We now know that the costs to the U.S. government associated with this crash will surpass those associated with the wars in Iraq and Afghanistan. We also know that all such government cost estimates tend to be on the low side. We further know that the U.S. economy recovered quickly after 9/11 and that we are in the midst now of a global downturn that may last for many months and perhaps years. We know that there have been vastly more job losses — 600,000 recorded thus far this year in the United States — than were associated with the 9/11 shocks, and that the global job-loss totals that a recession is likely to bring will be measured in the millions. Among the poorest, the likely shocks to emerging markets caused by the United States’ inability to spend freely will take a devastating human toll.

By all the metrics available to us, then, the current financial crisis easily exceeds the post-9/11 war on terror in economic terms. Human costs are harder to measure, of course, and the tolls of both events have been devastating. But the financial crisis will certainly touch many more people in many more countries than did 9/11. And even greater crises may loom ahead, thanks to our unwitting creation of a financial Frankenstein’s monster of unregulated, risk-laden, global derivatives markets.

As the dithering U.S. governing class is grappling with the disposal of “toxic assets” in the U.S. economy, the world is moving on to debate what is widely seen as a toxic ideology: a form of market fundamentalism that promotes inequality.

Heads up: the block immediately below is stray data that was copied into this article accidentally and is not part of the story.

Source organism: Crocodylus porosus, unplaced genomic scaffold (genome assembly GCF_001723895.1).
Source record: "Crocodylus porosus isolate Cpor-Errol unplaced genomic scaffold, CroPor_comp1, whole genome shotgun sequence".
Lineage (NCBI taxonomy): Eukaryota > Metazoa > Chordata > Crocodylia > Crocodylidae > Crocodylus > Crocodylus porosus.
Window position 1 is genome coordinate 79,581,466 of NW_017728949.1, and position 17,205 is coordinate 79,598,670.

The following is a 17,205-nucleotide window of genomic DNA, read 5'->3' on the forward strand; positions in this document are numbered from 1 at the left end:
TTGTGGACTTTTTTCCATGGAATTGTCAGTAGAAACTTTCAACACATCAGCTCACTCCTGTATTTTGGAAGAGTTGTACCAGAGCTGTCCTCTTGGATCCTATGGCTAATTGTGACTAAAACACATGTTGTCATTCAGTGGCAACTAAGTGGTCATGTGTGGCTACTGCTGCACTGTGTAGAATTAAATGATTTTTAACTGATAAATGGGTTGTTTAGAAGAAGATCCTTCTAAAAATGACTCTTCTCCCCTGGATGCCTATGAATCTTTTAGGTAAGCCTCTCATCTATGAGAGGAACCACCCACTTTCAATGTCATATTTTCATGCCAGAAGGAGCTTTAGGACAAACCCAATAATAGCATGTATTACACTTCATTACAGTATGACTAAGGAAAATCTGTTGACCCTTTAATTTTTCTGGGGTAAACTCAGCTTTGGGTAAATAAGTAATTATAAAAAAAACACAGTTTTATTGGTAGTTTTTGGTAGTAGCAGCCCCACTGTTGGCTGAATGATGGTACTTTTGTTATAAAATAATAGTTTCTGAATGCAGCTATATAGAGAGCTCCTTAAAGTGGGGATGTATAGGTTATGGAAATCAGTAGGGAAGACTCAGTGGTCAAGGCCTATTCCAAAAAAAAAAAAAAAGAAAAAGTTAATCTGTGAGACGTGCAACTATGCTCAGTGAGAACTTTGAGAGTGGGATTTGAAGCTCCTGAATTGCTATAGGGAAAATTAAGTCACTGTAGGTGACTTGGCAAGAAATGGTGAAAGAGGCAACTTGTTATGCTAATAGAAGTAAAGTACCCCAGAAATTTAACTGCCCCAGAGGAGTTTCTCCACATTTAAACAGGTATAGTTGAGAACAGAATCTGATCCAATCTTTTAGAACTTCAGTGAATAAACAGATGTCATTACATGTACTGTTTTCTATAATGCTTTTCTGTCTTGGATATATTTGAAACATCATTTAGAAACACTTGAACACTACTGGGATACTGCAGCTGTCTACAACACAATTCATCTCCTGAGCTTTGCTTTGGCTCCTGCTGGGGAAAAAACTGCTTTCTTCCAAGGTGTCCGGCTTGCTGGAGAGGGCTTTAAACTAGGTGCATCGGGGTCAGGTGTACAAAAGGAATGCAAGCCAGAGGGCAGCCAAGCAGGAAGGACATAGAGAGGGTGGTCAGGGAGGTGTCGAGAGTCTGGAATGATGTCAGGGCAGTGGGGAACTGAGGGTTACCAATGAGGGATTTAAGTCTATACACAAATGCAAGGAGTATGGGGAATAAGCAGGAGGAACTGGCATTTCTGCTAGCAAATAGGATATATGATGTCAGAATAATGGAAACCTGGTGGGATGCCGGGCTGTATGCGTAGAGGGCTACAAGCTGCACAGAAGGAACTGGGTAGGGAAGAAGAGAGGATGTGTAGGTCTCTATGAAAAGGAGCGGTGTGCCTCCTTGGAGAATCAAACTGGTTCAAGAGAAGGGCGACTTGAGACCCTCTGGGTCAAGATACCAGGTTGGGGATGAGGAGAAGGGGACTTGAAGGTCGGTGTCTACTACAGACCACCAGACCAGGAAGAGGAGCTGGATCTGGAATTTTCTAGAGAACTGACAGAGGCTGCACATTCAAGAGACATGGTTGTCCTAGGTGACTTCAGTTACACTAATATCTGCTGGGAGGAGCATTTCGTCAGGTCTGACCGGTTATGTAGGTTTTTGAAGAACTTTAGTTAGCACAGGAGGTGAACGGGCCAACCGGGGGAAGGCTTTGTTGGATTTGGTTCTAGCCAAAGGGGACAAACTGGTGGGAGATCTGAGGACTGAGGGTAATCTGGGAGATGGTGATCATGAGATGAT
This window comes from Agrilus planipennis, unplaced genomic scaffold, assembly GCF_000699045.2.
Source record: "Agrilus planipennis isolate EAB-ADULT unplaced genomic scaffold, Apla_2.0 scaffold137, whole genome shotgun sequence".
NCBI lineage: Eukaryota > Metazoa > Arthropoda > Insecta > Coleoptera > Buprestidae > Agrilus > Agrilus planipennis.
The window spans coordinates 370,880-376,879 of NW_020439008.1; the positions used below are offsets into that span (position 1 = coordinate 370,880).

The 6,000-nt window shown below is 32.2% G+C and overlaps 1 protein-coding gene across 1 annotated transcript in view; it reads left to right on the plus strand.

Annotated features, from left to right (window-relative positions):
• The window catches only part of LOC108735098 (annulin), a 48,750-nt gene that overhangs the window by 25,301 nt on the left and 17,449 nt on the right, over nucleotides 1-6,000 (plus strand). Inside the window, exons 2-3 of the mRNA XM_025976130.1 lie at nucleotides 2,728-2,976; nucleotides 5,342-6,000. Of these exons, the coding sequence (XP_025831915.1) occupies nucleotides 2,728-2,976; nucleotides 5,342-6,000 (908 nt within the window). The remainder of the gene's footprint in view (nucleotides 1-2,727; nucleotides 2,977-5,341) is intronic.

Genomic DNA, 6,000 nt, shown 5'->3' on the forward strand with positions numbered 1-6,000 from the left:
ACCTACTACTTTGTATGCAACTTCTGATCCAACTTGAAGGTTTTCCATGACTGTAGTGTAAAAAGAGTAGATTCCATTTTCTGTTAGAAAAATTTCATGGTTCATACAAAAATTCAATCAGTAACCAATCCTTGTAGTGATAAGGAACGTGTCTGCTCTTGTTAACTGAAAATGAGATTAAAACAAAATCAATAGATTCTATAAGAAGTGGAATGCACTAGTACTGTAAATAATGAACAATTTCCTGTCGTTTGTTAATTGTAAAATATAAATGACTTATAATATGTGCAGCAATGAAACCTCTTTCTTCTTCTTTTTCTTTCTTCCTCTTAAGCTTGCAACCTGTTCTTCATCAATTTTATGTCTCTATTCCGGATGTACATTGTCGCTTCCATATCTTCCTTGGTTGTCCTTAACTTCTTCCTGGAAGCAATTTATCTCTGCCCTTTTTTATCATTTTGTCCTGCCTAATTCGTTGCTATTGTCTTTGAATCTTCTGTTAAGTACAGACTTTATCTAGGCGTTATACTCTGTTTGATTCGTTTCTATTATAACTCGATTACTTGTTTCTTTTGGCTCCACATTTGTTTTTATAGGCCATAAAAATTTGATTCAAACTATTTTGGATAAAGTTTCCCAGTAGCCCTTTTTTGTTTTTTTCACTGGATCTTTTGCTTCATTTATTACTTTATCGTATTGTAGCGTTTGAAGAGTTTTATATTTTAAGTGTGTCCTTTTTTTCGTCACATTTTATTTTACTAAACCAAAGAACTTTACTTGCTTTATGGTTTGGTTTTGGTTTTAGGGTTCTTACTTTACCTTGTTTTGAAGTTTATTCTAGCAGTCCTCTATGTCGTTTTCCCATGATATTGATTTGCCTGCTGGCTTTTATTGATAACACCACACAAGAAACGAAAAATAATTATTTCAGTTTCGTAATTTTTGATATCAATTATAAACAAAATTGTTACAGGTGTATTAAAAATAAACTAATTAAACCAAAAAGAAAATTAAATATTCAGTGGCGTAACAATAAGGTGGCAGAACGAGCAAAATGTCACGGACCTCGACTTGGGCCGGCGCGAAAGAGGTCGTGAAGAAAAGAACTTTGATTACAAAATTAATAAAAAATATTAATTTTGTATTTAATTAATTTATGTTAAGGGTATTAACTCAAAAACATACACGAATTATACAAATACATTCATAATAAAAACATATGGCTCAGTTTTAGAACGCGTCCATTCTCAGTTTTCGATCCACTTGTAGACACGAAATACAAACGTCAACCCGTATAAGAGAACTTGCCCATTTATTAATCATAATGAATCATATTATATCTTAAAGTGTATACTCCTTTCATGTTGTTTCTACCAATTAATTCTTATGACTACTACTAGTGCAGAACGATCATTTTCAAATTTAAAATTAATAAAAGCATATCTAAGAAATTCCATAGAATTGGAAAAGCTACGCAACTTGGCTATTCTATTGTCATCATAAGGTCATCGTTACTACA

As they say, read the whole damn thing.

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Quote of the Day: The Rhetoric of Confrontation and Confusion

by matttbastard

There’s a moral problem with all the pro-Georgia cheerleading, which has gotten lost in the op-ed blasts against Putin’s neo-imperialism. A recurring phenomenon of the early Cold War was that America encouraged oppressed peoples to rise up and fight for freedom — and then, when things got rough, abandoned them to their fate. The CIA did that egregiously in the early 1950s, broadcasting to the Soviet republics and the nations of Eastern Europe that America would back their liberation from Soviet tyranny. After the brutal suppression of the Hungarian revolution in 1956, responsible U.S. leaders learned to be more cautious, and more honest about the limits of American power.

Now, after the Georgia war, McCain should learn that lesson: American leaders shouldn’t make threats the country can’t deliver or promises it isn’t prepared to keep. The rhetoric of confrontation may make us feel good, but other people end up getting killed.

– David Ignatius, The Risk of the Zinger

h/t Clive Crook

Related: Ivan Krastev on the ‘great power trap’:

The politics of mixed – and confused – signals emanating from Washington continued throughout the five days of the Russia-Georgia conflict. The outcome is doubly revealing: of the fact that the US does not have leverage over Moscow, and that Bush’s rhetorical commitment to guarantee the territorial integrity of Georgia is indeed just rhetoric. In short, the Bush administration’s crisis-management was the worst of both worlds: it had no sense of direction, and it lost credibility.

Moscow too made a grave strategic miscalculation. The decision to follow the crushing of the Georgian assault on Tskhinvali by invasion of Georgia proper – though with no political plan, no local political allies to help remove Saakashvili, and no principle on which to build a Caucasus settlement after the war – meant that Russia’s actions were guaranteed to invite stinging international criticism. Russia has not offered anything, articulated any larger and inclusive project to make sense of its military campaign or enable it to reach out to neighbouring states and international partners. Russia has, in narrow terms, won; but it could yet turn out to be the biggest loser of the Georgian war.

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Quote of the Day: Imperial Nostalgia

by matttbastard